GPH utilized the occasion to launch its “5 Rupees for Pain Relief Scheme.” The cost of pain relief medication for a hospice patient is a mere five rupees for four to six hours, or about one rupee per hour. At this rate there is no reason why the terminally ill should be denied the basic human right to pain relief. Seeing these statistics, many people from the streets came forward to donate and several expressed their interest in becoming hospice volunteers. The Rotary Club in particular committed to further promotion of the 5 Rupees Scheme through its membership in Dehradun.

 


INDIA, Rishikesh ,Dehradun, 7th, 8th October, 2016
World Palliative Care Week: Three CMEs

As part of GPH World Palliative Care Week initiatives, Dr. Aditi Chaturvedi spoke at three medical institutions in Rishikesh and Dehradun. 

She spoke to about 100 college faculty and hospital staff at AIIMS on Friday 7th October, including both the Hospital Director and College Dean; to an audience of about 150 faculty and students at Shridev Suman Subarti Medical College; and to 50 or 60 professionals at Jolly Grant Cancer Research Institute on Saturday the 8th October. The lectures focused on the humanitarian responsibility of medical professionals to provide greater access to end of life care.






 

 

Dr. Aditi explained that as the rate of chronic illnesses continues to increase, it has become clear that hospital acute care is only a small part of the services required by the health care community. Only 10-15% of deaths occur suddenly, yet a disproportional amount of medical resources are focused on these 10-15%. For the great majority, dying from chronic illness is a process that can span months or years. Even those who can afford care often do not wish to spend their final days in the impersonal environment of an intensive care unit.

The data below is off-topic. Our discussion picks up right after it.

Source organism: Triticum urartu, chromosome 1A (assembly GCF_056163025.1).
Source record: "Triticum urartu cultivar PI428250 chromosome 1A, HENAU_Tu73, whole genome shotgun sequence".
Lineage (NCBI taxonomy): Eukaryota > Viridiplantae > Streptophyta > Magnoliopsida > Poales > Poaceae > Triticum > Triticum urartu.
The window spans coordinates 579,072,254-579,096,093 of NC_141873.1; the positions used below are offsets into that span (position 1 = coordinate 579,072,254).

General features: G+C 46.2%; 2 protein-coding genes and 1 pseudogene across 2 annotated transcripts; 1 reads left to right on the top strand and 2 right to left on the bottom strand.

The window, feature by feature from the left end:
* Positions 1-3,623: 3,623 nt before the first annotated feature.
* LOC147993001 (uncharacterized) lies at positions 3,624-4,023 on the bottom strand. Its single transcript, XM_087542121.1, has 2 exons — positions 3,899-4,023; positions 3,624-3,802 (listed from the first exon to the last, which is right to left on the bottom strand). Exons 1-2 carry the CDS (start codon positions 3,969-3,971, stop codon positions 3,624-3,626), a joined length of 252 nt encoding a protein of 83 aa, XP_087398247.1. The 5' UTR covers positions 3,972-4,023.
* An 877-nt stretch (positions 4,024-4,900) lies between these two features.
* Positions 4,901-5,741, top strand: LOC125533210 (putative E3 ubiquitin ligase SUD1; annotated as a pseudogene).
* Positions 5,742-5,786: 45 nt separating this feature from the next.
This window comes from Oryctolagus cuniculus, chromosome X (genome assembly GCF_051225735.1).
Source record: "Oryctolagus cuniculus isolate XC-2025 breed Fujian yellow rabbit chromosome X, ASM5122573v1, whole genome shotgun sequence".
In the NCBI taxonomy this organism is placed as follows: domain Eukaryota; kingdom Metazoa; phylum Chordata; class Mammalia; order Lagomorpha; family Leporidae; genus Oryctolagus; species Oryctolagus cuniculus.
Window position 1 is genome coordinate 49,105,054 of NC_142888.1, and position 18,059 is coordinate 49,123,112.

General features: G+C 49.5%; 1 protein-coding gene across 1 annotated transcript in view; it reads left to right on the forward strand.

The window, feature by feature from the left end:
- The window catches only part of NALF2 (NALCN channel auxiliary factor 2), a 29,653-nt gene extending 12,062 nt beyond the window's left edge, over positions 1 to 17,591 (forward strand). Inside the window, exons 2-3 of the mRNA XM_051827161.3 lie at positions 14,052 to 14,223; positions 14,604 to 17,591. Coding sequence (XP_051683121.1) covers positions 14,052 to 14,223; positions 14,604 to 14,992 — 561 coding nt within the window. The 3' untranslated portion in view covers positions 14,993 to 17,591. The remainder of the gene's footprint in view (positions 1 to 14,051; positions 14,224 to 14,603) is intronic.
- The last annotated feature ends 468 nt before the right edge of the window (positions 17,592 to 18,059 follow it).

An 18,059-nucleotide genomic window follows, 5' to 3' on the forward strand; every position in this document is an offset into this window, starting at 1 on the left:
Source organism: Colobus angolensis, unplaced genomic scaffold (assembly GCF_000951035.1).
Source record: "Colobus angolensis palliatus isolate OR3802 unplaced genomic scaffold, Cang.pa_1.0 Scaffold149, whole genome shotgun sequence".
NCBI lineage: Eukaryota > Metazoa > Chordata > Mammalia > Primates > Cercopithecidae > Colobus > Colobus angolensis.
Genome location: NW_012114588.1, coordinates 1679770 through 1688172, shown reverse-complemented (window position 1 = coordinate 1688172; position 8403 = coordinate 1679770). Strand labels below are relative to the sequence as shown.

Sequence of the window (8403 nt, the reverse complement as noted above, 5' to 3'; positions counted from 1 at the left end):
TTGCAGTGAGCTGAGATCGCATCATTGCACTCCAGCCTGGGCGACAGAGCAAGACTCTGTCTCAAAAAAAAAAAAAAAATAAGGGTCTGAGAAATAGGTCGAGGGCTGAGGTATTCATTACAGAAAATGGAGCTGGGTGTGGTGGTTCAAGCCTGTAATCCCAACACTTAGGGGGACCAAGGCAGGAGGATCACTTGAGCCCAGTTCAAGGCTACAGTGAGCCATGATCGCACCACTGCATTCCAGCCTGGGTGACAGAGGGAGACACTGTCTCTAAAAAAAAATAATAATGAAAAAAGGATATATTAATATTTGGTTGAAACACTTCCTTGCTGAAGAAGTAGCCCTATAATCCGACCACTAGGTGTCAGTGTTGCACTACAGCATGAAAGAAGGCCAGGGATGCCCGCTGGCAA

Dr. Aditi emphasized that while curing illness has been the primary duty of modern medicine, we must also recognize that dying does matter. She encouraged her audiences not to shy away from talk about death, as this step can help to bring palliative care awareness into the medical mainstream. A terminal diagnosis need not be a failure, but can be another opportunity to fulfill a doctor’s vocation of care.

She also spoke about the call from WHO to improve long-term care models, and she introduced some resources provided by the Indian Association of Palliative Care which can help medical professionals identity the stages of dying, and guide them on how to help both patients and their families through this process.

Dr. Aditi’s inspiring lectures and outreach work continue to complement the wonderful patient care she provides at GPH!



 

INDIA, Dehradun, October 7th, 2016
GPH Hosts Dehradun Patients’ Picnic

Following the success of a similar event in Rishikesh for World Hospice and Palliative Care Week, GPH invited Dehradun patients and their families for an afternoon of sharing, games and singing.



Games in progress at the party
Games in progress at the party
A Dehradun patient tells his story with GPH
A Dehradun patient tells his story with GPH

 

 

The event was hosted on October 7th at the farmstead of Sai Soham Samiti, a home for children with special needs. The children sang devotional songs for everyone and enchanted the audience with their carefree nature and innocent expressions of love. Two GPH patients, Chaman Lal and Dishesh Gussain, also led songs. After the games the program ended with refreshments for all provided by Sai Soham Samiti. Social celebrations such as this picnic provide a valuable break from the stress and worries of day to day life with terminal illness. Sai Soham Samiti has been supporting the work of GPH for several years by hosting clinics and events such as this as well as providing transport for Dehradun patients to come to cancer clinics in Rishikesh.